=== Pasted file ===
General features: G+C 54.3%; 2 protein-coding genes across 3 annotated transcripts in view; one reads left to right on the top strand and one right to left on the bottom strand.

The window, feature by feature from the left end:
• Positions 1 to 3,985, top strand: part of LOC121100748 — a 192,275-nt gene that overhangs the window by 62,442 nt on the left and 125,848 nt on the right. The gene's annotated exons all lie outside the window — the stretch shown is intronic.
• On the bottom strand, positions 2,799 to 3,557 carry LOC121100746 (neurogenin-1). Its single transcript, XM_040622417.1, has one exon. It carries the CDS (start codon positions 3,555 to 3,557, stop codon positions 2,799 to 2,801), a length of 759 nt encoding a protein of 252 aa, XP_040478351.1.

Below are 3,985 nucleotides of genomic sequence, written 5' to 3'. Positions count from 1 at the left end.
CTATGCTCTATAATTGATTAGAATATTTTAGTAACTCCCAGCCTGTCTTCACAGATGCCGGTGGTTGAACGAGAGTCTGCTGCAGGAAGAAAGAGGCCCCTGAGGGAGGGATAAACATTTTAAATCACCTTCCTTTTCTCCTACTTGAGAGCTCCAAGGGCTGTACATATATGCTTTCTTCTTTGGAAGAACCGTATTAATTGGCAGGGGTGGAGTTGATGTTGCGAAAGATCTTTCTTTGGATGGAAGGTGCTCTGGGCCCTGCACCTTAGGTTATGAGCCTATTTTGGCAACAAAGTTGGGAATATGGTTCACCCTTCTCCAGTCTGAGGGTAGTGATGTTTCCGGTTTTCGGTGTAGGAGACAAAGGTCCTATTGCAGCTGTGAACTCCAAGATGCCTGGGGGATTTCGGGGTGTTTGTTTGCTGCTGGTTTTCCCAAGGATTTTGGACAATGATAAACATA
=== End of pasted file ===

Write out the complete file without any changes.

General features: G+C 54.3%; 2 protein-coding genes across 3 annotated transcripts in view; one reads left to right on the top strand and one right to left on the bottom strand.

The window, feature by feature from the left end:
• Positions 1 to 3,985, top strand: part of LOC121100748 — a 192,275-nt gene that overhangs the window by 62,442 nt on the left and 125,848 nt on the right. The gene's annotated exons all lie outside the window — the stretch shown is intronic.
• On the bottom strand, positions 2,799 to 3,557 carry LOC121100746 (neurogenin-1). Its single transcript, XM_040622417.1, has one exon. It carries the CDS (start codon positions 3,555 to 3,557, stop codon positions 2,799 to 2,801), a length of 759 nt encoding a protein of 252 aa, XP_040478351.1.

Below are 3,985 nucleotides of genomic sequence, written 5' to 3'. Positions count from 1 at the left end.
CTATGCTCTATAATTGATTAGAATATTTTAGTAACTCCCAGCCTGTCTTCACAGATGCCGGTGGTTGAACGAGAGTCTGCTGCAGGAAGAAAGAGGCCCCTGAGGGAGGGATAAACATTTTAAATCACCTTCCTTTTCTCCTACTTGAGAGCTCCAAGGGCTGTACATATATGCTTTCTTCTTTGGAAGAACCGTATTAATTGGCAGGGGTGGAGTTGATGTTGCGAAAGATCTTTCTTTGGATGGAAGGTGCTCTGGGCCCTGCACCTTAGGTTATGAGCCTATTTTGGCAACAAAGTTGGGAATATGGTTCACCCTTCTCCAGTCTGAGGGTAGTGATGTTTCCGGTTTTCGGTGTAGGAGACAAAGGTCCTATTGCAGCTGTGAACTCCAAGATGCCTGGGGGATTTCGGGGTGTTTGTTTGCTGCTGGTTTTCCCAAGGATTTTGGACAATGATAAACATA